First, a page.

April natural gas futures suffered a double-digit loss Tuesday as bearish views on the market -- which ranged from robust selling by short-term traders to abundant production -- trumped those seeing a tighter storage dynamic firming prices. At the close April futures had retreated 16.4 cents to $3.873 and May natural gas had fallen 16.0 cents to $3.950. April crude oil surged $2.66 to $99.63/bbl as concern surfaced that Libyan unrest would spread to Saudi Arabia and Iran.
"I think the market is headed to $3.70, and it looks like that is the next step lower," said a New York floor trader.
He added that spread traders were also active with the April-May spread [buying the May contract and selling April]. "We saw 19,000 April-May spreads trade, but other spreads were light," the floor trader said.
The day's decline was not due to a lack of bids but more the result of concerted selling. "I think someone is putting pressure on the market. At first there was a lack of bids, but beyond that it was an orderly retreat. I look for the next support zone at $3.70 to $3.75," he said.
Longer-term analysts had a somewhat different take on the day's decline.
"The natural gas market is in retreat in early trading...in what looks like an attempt to reject recent weather forecasts for cooler-than-normal temperatures as a support for prices," said Tim Evans, an analyst with Citi Futures Perspective of New York. "This is more about the tussle between bulls and bears for control of the price than it is about current fundamentals, with the storage data showing a market that is clearly tighter than it was back in October when prices were also below $4.00. Storage that was 353 Bcf above the five-year average as of Oct. 29 was 61 Bcf below the five-year average as of Feb. 18 and should finish the withdrawal season on the order of 100 Bcf below the five-year average the way it looks now. We continue to see this tightening of storage levels as supporting a price recovery to $4.25 to $4.50 in the weeks ahead."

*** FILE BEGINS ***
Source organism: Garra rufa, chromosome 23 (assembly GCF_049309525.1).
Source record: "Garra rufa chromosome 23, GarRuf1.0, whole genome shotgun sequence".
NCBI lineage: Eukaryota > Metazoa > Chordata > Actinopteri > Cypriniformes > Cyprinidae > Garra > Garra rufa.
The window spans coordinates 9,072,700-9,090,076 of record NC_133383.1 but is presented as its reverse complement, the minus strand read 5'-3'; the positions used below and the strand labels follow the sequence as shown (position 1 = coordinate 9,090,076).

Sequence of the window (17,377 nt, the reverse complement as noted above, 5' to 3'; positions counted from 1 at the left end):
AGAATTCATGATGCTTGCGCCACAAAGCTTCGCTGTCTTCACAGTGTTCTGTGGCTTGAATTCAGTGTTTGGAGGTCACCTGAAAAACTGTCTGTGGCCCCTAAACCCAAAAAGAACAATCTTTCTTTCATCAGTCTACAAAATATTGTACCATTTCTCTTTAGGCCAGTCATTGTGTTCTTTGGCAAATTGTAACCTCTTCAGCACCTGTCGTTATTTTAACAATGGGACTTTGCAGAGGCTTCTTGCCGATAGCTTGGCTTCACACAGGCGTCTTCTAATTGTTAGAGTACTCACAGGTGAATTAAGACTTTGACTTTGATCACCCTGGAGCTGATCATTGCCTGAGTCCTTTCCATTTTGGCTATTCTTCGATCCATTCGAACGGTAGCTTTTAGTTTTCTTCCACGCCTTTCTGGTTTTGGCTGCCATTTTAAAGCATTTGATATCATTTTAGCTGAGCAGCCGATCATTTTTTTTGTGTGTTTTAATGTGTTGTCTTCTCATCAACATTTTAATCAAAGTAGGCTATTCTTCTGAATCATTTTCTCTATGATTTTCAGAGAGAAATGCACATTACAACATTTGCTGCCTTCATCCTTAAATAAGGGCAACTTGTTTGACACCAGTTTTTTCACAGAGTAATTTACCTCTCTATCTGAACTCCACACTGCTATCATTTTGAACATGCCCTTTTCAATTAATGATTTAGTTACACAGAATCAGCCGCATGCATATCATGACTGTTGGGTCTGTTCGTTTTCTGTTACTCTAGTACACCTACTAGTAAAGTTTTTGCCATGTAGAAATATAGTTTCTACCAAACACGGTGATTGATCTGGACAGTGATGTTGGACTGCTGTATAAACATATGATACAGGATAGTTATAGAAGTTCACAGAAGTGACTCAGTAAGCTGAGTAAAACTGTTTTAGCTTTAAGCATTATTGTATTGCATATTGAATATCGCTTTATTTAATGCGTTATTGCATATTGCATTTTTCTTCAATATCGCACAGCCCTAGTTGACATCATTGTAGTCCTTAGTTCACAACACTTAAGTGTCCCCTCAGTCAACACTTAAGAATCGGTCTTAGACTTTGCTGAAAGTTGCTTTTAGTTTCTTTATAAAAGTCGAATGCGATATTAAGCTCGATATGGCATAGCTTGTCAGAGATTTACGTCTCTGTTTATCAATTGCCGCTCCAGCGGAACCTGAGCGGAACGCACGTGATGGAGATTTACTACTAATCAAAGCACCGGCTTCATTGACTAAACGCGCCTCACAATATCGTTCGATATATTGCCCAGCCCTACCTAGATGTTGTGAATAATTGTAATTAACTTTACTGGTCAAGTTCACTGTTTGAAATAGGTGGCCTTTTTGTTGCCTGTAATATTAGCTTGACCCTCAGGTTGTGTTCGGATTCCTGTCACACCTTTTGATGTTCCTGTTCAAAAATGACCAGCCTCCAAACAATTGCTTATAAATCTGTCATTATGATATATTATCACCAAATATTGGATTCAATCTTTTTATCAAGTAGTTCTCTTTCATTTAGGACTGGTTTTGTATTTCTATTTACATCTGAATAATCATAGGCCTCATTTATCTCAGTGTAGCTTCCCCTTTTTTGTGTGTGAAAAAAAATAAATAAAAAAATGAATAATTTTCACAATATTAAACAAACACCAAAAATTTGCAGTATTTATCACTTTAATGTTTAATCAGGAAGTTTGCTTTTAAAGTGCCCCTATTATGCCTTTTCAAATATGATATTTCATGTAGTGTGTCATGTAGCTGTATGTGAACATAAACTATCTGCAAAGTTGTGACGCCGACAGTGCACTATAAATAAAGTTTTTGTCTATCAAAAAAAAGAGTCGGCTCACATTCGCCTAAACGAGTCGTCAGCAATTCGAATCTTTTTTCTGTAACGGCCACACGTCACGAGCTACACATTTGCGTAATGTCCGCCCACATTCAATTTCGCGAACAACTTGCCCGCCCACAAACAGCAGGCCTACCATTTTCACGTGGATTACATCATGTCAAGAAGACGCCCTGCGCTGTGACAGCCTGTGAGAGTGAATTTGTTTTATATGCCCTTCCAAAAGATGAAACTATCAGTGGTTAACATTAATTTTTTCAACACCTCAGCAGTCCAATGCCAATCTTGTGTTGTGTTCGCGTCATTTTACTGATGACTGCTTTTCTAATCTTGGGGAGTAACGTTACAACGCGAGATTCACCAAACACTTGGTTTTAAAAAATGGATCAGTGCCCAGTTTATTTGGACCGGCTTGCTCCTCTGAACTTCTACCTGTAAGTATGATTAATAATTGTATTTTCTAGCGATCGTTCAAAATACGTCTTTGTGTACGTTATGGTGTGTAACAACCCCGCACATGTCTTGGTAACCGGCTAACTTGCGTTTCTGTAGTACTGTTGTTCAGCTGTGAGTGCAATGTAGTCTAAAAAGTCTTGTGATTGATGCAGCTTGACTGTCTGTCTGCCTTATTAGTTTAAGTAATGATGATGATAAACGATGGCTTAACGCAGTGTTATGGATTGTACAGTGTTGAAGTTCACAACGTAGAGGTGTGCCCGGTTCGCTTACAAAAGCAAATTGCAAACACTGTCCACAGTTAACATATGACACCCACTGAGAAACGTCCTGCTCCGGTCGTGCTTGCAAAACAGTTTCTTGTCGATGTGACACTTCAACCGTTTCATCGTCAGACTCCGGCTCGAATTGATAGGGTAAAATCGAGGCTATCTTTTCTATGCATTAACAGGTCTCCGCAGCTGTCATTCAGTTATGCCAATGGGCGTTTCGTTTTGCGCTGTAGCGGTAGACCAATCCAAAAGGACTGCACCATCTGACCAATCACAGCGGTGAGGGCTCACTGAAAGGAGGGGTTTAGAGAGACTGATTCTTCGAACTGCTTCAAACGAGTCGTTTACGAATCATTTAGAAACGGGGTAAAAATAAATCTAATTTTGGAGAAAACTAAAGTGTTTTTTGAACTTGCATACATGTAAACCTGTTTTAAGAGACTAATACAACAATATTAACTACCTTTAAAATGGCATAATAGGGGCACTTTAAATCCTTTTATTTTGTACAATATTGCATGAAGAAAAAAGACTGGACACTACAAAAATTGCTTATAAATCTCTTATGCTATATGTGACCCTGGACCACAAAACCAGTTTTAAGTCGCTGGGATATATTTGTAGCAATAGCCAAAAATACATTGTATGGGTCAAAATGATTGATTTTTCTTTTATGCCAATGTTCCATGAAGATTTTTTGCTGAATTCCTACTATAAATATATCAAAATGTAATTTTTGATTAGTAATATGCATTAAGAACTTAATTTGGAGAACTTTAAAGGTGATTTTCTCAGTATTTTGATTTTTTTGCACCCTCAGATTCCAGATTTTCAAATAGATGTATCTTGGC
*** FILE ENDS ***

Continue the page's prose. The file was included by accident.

Other analysts see a weak pricing environment going into the shoulder season.
"We have suggested taking profits out of any long positions in April futures in the $4.05-4.10 zone, and we will view a potential short-covering rally during the next couple of days as an opportunity to establish short positions within the spring futures, preferably on an advance back to [Monday's] highs," said Jim Ritterbusch of Ritterbusch and Associates.
He sees little chance of a concerted advance higher from $4. "Pushing this market off the $4 area with the approach of the shoulder season could prove difficult, even if some cool temps are extended toward mid-month. The market is still looking for relief on the production side and is seeing little evidence in this regard. As long as output remains high with another year-over-year increase widely expected, a fresh round of lows will likely remain on the table," he said in a morning note to clients.
Weather models overnight turned a little cooler in the 11- to 15-day period. MDA EarthSat shows below-normal temperatures north of a sinuous line extending across the country from western New York to central Missouri to southern Wyoming to central California. Above-normal temperatures are limited to New Mexico, South Texas, the Gulf Coast and Florida.
"The forecast is cooler overall across the eastern half of the U.S. but is somewhat warmer across the Pacific Northwest and northern Rockies. The cold late in the six-10 day period will spread further east in the 11-15 day period as the PNA [Pacific North America oscillation] trends back towards neutral," the forecaster said in a morning report. "A few days of belows will be possible across the Northeast and northern Mid-Atlantic. Belows are expected to be fairly widespread across the Midwest, but the strongest cold will remain across the western Midwest and northern Plains. However, this cold will become less intense late. Across the South, aboves will be less widespread."
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